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Nature Podcast: Episodes

US election: The third of our special podcasts on hot science topics in the US election takes a look at innovation and technology.
The LHC switches on: The Large Hadron Collider is finally ready to go. Geoff Brumfiel talks to CERN theorist John Ellis about his hopes for the project - and what happens if there are no Higgs bosons.
US election: The second of our special podcasts on science in the US election looks at what the candidates are saying about biomedicine and health.
11 September: Vesuvius' inner rumblings, a mystery of mathematical skill, biomedicine and the US elections, fake plastic trees and the switching on of the Large Hadron Collider.
US Election: The race for the White House is well and truly underway. But where do the candidates stand on science? The first of our special US election podcasts asks the experts what energy and climate policy might look like under a new administration.
Big Data: As Google celebrates its 10th anniversary, we find out how science is coping with massive datasets generated by unprecedented computing power. BoingBoing blogger Cory Doctorow tells us about his visits to the LHC data storage facility and the genome sequencing Sanger Centre.
4 September: Moth warning signals, how our genes reveal where we live, crunching massive datasets and Europe's first science blogging conference.
28 August: Why antibiotics may be bad for innate immunity, extending human lifespan, when kids learn to share, and the trains, cars and ships of the future.
21 August: Self-sacrificing salmonella, 'magic' gold clusters, how brown fat cells could be a cure for obesity and the 'Woodstock' of science conferences.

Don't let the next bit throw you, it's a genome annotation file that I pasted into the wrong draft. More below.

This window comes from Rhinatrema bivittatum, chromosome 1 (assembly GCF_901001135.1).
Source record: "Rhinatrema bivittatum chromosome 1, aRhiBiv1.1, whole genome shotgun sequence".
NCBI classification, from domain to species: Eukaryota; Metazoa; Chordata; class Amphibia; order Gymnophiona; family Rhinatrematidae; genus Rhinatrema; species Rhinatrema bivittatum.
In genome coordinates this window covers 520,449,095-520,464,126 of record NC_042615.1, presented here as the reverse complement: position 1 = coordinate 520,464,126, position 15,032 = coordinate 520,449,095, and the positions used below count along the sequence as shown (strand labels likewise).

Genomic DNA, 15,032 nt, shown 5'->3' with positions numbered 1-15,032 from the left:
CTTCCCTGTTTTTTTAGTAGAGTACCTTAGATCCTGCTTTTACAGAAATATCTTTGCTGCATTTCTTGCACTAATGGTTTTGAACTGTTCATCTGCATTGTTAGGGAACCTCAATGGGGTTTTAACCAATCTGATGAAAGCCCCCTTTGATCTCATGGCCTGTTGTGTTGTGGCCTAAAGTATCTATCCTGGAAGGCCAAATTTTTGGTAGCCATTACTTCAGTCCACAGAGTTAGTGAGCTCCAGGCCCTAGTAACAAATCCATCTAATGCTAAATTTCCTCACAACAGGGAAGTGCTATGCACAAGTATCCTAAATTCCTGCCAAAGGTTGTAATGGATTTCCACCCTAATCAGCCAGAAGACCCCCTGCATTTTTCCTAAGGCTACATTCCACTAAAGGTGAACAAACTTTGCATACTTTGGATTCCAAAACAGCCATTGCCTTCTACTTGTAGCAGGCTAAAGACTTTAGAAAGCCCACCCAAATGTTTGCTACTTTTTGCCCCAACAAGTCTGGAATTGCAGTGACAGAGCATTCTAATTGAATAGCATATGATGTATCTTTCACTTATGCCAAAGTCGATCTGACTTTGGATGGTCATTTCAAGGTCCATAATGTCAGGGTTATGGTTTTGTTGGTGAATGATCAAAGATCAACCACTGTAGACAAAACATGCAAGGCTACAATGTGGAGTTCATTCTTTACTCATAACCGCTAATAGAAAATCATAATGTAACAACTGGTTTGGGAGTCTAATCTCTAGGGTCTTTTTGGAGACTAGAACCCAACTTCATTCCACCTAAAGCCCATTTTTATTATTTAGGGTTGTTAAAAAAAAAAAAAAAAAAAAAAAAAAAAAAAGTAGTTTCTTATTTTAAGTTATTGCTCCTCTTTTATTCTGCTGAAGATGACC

14 August: Electricity without carbon, 'hidden' cholera infections, how scientists measure the most remote part of our planet and the spooky world of quantum entanglement.
With a new movie version of the X Files now in cinemas, we chat to creator and director Chris Carter about science, conspiracy theories and FBI agents Mulder and Scully.
The Earth's lopsided inner core, viruses inside viruses, an electronic camera that's built like a human eye, and science on the X Files.
The origins of snake fangs, an ethane lake on Saturn's largest moon, the genetics of schizophrenia and an ancient Greek computer.
For more on what these rare deletions can tell us about the genetics of schizophrenia, listen to Kari Stefansson, CEO and founder of deCODE genetics, on this week's Nature Podcast.
24 July: The rapid rise of China's energy needs and scientific ambitions, how light receptors in fly eyes give them a magnetic sense, dangerously high levels of arsenic in the Mekong delta and the major role of snail-castrating parasites in ecosystems in Baja California.
17 July: NASA's hot air balloon team, life aboard an icebreaker, how scientists have glimpsed the lightest atoms in action, and 30 years on from the first test-tube baby, what's next for IVF?
10 July: The brain's fear switch, how flatfish evolved to be lopsided, aftershock predictions in the Chinese region hit by May's massive earthquake, and how the sly Ebola virus hides under a carbohydrate 'cloak'.
Science and music: What is it about music that moves us? Why does it seem to be universal in humans? And what can science tell us about the hows and whys of our musical minds? Find out in this extended interview with music psychologist John Sloboda and Nature's Phil Ball.
03 July: A journey to the edge of the solar system with Voyager 2, a simpler recipe for stem cells, musical minds, an increase in extinction risk predicted by a new model, and the reincarnation of Schroedinger's cat.
26 June: Explosive underwater volcanoes, the largest impact structure in the Solar System and why Darwin, not Wallace, became biology's biggest celebrity.
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